After a much-needed break after the Australian Open, the St. Petersburg Ladies Trophy is set to kick off Monday. Voted by the players as the WTA 500 Tournament of the Year for the third consecutive year, here's what you need to know about the event.

When does the tournament start?

The St. Petersburg Ladies Trophy is a WTA 500 played on indoor hard courts at the Sibur Arena in St. Petersburg Russia. The event consists of a 32-player singles draw and a 16-team doubles draw. The official ball is the Babolat Team Ball. 

Main draw play begins on Monday, Feb. 7.

When are the finals? 

The doubles final will take place on Sunday, Feb. 13 at 2:00 p.m. The singles final will follow, not before 4:30 pm.

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Who are the top seeds?

This year's field is led by two Top 10 players, with No.8 Maria Sakkari seeded No.1 and No.9 Anett Kontaveit seeded No.2. Roland Garros finalist and the highest-ranked Russian, No.14 Anastasia Pavlyuchenkova, is seeded No.4. The 2018 champion, Petra Kvitova, received a wildcard and is seeded No.6

Top Eight Seeds

1. Maria Sakkari
2. Anett Kontaveit
3. Elena Rybakina
4. Anastasia Pavlyuchenkova
5. Belinda Bencic
6. Petra Kvitova
7. Jelena Ostapenko
8. Elise Mertens

Who are the defending champions?

Daria Kasatkina won the singles title in 2021, defeating Margarita Gasparyan 6-3, 2-1 (ret.). Nadiia Kichinok and Raluca Olaru took home the doubles title. 

What does the draw look like?

For a more detailed breakdown of the draw, click here

Notable first-round matches: Belinda Bencic vs. Veronika Kudermetova, Camila Giorgi vs. Ekaterina Alexandrova, Alizé Cornet vs. Elise Mertens, Marketva Vondrousova vs. Sorana Cirstea, Anett Kontaveit vs. Jil Teichmann, Jelena Ostapenko vs. Wang Xinyu.

What is the prize money and ranking points on offer?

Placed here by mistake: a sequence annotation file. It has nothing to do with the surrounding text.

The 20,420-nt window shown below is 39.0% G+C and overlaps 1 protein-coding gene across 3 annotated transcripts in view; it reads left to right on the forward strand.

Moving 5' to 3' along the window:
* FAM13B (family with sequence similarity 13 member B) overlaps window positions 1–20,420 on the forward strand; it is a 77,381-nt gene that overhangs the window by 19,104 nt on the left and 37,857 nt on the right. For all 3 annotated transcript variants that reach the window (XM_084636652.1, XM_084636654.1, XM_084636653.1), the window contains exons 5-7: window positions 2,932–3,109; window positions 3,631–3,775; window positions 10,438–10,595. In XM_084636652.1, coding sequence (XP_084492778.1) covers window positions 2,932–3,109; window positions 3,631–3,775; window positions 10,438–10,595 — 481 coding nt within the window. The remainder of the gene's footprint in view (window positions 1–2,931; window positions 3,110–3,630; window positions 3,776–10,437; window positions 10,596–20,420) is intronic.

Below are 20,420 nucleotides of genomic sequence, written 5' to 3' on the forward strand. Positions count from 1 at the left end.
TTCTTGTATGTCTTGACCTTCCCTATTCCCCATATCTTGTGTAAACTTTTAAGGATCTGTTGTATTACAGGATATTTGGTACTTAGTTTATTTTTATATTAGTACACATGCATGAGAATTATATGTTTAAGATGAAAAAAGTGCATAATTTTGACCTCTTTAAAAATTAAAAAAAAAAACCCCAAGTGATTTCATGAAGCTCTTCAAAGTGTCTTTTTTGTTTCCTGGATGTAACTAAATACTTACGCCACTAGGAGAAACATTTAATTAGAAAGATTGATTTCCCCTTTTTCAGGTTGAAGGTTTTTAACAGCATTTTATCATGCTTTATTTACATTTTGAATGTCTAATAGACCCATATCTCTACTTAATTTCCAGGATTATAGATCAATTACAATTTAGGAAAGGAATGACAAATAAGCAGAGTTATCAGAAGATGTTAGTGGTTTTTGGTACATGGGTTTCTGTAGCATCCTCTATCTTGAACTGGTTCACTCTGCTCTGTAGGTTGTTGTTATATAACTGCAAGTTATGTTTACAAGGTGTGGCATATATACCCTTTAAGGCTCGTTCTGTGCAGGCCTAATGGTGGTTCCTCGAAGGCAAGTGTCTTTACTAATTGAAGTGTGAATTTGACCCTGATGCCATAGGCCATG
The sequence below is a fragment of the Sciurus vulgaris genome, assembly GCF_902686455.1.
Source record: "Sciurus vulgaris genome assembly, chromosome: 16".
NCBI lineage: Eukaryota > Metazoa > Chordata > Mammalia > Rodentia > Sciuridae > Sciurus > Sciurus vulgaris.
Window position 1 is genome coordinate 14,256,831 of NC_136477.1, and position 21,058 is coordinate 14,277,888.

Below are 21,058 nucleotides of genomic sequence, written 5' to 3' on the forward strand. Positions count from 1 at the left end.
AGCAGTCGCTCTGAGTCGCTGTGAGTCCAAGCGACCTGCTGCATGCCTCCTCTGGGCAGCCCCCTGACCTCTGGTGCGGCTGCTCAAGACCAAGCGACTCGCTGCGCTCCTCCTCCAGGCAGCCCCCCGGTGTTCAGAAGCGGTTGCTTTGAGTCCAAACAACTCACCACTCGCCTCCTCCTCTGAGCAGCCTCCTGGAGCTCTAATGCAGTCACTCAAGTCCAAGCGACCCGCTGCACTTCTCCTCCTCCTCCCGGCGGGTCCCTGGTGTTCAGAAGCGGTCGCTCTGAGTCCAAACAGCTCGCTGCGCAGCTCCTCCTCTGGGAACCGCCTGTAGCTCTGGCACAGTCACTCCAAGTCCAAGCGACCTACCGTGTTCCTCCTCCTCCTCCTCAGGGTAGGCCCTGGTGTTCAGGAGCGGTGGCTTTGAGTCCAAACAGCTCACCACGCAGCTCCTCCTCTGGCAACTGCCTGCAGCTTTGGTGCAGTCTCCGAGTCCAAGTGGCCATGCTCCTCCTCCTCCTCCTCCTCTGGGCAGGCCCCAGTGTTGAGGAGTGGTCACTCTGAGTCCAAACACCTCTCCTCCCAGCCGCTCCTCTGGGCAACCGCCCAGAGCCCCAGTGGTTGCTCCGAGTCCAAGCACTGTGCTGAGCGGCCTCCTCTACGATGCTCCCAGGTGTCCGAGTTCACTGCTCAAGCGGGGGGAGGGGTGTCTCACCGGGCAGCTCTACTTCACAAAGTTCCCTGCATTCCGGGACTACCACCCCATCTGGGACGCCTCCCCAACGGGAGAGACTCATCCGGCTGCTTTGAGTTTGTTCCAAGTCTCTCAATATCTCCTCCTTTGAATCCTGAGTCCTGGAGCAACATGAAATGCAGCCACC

First Round: $6,200/1 point
Second Round: $9,500/55 points
Quarterfinals: $18,500/100 points
Semifinals: $39,000/185 points
Final: $66,800/305 points
Champion: $108,000/470 points

Key Storylines

Melbourne rebound: For a handful of marquee players, St. Petersburg offers an opportunity to build some traction after disappointing exits at the Australian Open and build momentum towards the Middle East swing in Dubai and Doha. Top seed Maria Sakkari bowed out to Jessica Pegula in the Round of 16 in Melbourne. No.2 seed Anett Kontaveit, No.3 seed Elena Rybakina, and No.5 seed Belinda Bencic all bowed out in the second round. No.6 seed Kvitova also took an early loss in Melbourne, bowing out in the first round to Cirstea. 

Cornet looks to build: After her inspiring and emotional run to her first major quarterfinal at the Australian Open, Cornet is back in action and will face No.8 seed Mertens in the first round. Now ranked No.37, her highest since 2018, Cornet leads the head-to-head against Mertens 2-1; she won their last meeting in straight sets at 2021 Charleston. The Frenchwoman has not won a hard-court title since 2016 Hobart. 

Russian rule: Six Russians are in the main draw (before qualifiers placed), led by No.14 Pavlyuchenkova and No.29 Kudermetova. Since the tournament began in 2016, a Russian has lifted the trophy just once. That came last year when Kasatkina overcame Gasparyan in the event's first all-Russian final.